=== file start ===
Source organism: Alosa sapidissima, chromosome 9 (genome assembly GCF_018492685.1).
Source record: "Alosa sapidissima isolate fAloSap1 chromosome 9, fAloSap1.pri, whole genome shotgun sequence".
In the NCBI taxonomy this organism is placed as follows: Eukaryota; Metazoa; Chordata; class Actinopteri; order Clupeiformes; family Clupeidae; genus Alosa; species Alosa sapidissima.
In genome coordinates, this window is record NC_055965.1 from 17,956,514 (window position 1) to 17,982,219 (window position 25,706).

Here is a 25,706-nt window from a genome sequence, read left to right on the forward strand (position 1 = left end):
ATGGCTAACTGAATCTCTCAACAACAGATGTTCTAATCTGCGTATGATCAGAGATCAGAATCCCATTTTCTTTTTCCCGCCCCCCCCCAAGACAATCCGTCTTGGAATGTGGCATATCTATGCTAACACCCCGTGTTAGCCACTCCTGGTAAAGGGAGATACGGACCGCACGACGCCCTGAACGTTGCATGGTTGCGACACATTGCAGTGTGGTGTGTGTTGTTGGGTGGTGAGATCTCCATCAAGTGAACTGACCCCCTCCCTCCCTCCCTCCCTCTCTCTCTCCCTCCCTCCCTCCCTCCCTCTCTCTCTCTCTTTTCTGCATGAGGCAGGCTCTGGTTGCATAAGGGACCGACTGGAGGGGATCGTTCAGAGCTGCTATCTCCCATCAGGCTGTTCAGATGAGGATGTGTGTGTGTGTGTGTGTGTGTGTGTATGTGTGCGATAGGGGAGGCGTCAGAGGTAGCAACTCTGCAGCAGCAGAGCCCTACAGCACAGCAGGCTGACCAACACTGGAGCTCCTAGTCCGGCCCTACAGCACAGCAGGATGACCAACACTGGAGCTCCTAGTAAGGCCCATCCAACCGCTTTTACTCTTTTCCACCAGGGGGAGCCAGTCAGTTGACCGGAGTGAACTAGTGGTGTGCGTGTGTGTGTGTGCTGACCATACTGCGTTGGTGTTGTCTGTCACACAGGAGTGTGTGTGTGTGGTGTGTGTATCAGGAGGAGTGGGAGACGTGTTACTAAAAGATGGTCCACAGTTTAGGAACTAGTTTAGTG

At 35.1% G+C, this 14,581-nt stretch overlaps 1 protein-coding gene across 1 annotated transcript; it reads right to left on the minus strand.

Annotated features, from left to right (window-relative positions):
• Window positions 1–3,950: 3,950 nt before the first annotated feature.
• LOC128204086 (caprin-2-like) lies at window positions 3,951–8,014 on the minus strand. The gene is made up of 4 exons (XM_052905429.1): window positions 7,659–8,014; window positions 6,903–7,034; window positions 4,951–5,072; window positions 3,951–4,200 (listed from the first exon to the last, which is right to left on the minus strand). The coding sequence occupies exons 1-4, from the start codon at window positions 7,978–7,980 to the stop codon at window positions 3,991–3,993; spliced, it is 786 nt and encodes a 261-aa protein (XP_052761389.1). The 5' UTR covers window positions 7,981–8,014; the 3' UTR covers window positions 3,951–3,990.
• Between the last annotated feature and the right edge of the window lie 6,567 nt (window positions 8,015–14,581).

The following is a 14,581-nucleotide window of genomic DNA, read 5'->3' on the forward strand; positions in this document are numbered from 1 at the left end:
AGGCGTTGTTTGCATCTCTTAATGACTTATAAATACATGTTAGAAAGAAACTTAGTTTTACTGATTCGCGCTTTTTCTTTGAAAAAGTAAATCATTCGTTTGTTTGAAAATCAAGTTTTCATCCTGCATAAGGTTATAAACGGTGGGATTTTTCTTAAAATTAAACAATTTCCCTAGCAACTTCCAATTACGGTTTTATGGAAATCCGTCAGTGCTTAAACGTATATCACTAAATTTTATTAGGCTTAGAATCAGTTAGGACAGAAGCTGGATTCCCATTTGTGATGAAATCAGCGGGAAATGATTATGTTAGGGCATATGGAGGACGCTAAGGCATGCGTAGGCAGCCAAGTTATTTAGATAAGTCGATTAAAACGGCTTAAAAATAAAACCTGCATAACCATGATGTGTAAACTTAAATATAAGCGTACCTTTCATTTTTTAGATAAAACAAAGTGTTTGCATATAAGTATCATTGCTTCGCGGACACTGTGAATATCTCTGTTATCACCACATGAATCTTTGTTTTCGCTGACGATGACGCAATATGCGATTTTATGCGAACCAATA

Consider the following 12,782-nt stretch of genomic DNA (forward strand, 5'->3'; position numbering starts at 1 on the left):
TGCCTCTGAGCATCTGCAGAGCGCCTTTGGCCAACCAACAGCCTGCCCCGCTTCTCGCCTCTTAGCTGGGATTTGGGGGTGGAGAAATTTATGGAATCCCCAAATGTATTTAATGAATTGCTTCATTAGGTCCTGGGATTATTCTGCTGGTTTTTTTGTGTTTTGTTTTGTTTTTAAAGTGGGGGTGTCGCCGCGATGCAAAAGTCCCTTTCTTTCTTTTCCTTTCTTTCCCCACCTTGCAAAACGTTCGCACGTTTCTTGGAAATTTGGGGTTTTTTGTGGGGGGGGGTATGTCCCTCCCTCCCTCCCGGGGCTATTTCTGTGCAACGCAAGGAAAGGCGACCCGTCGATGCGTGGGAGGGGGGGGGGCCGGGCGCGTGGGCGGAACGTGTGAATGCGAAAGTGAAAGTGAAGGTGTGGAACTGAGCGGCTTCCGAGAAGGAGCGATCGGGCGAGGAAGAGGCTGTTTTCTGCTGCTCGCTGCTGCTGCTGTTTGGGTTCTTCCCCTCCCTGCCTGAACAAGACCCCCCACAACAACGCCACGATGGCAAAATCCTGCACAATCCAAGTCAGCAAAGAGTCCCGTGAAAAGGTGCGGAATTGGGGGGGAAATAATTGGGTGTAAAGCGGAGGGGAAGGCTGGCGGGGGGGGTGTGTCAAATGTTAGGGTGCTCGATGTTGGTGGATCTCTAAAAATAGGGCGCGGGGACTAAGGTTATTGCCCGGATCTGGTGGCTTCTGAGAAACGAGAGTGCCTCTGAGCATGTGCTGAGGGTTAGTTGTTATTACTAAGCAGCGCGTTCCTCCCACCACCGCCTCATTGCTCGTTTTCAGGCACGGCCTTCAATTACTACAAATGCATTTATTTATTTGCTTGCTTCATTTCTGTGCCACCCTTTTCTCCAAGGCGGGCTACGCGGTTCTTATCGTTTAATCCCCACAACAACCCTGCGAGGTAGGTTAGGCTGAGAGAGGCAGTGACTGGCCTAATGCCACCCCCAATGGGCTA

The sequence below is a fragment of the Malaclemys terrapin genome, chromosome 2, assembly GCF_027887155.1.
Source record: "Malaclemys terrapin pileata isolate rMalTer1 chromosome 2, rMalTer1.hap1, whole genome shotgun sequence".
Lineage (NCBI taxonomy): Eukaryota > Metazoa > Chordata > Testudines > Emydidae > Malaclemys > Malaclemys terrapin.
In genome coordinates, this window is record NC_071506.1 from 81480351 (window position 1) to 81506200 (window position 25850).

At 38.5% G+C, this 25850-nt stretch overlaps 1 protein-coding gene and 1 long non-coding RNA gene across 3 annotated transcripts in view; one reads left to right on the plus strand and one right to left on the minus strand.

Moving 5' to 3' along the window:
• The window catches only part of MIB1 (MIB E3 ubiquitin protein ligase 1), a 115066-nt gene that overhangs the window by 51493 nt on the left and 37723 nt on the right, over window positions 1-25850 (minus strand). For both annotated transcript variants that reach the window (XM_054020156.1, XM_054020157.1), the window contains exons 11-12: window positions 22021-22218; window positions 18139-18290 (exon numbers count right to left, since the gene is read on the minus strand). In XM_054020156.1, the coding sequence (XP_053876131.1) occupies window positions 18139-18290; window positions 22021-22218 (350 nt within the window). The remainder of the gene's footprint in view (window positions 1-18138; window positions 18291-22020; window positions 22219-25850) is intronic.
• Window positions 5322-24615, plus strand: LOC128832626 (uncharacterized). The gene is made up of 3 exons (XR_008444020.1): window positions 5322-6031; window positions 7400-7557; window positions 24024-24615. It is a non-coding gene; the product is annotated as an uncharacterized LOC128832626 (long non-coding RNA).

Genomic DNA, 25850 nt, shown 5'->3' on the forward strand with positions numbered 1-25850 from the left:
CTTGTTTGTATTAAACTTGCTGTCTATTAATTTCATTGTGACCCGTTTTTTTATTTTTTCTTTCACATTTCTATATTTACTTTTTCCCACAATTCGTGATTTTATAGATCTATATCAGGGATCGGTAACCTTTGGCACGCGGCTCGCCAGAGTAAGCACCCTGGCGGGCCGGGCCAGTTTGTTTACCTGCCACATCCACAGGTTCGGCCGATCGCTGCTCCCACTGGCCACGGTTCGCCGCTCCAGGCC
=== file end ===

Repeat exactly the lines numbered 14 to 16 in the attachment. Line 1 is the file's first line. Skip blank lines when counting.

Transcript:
Consider the following 12,782-nt stretch of genomic DNA (forward strand, 5'->3'; position numbering starts at 1 on the left):
TGCCTCTGAGCATCTGCAGAGCGCCTTTGGCCAACCAACAGCCTGCCCCGCTTCTCGCCTCTTAGCTGGGATTTGGGGGTGGAGAAATTTATGGAATCCCCAAATGTATTTAATGAATTGCTTCATTAGGTCCTGGGATTATTCTGCTGGTTTTTTTGTGTTTTGTTTTGTTTTTAAAGTGGGGGTGTCGCCGCGATGCAAAAGTCCCTTTCTTTCTTTTCCTTTCTTTCCCCACCTTGCAAAACGTTCGCACGTTTCTTGGAAATTTGGGGTTTTTTGTGGGGGGGGGTATGTCCCTCCCTCCCTCCCGGGGCTATTTCTGTGCAACGCAAGGAAAGGCGACCCGTCGATGCGTGGGAGGGGGGGGGGCCGGGCGCGTGGGCGGAACGTGTGAATGCGAAAGTGAAAGTGAAGGTGTGGAACTGAGCGGCTTCCGAGAAGGAGCGATCGGGCGAGGAAGAGGCTGTTTTCTGCTGCTCGCTGCTGCTGCTGTTTGGGTTCTTCCCCTCCCTGCCTGAACAAGACCCCCCACAACAACGCCACGATGGCAAAATCCTGCACAATCCAAGTCAGCAAAGAGTCCCGTGAAAAGGTGCGGAATTGGGGGGGAAATAATTGGGTGTAAAGCGGAGGGGAAGGCTGGCGGGGGGGGTGTGTCAAATGTTAGGGTGCTCGATGTTGGTGGATCTCTAAAAATAGGGCGCGGGGACTAAGGTTATTGCCCGGATCTGGTGGCTTCTGAGAAACGAGAGTGCCTCTGAGCATGTGCTGAGGGTTAGTTGTTATTACTAAGCAGCGCGTTCCTCCCACCACCGCCTCATTGCTCGTTTTCAGGCACGGCCTTCAATTACTACAAATGCATTTATTTATTTGCTTGCTTCATTTCTGTGCCACCCTTTTCTCCAAGGCGGGCTACGCGGTTCTTATCGTTTAATCCCCACAACAACCCTGCGAGGTAGGTTAGGCTGAGAGAGGCAGTGACTGGCCTAATGCCACCCCCAATGGGCTA

The sequence below is a fragment of the Malaclemys terrapin genome, chromosome 2, assembly GCF_027887155.1.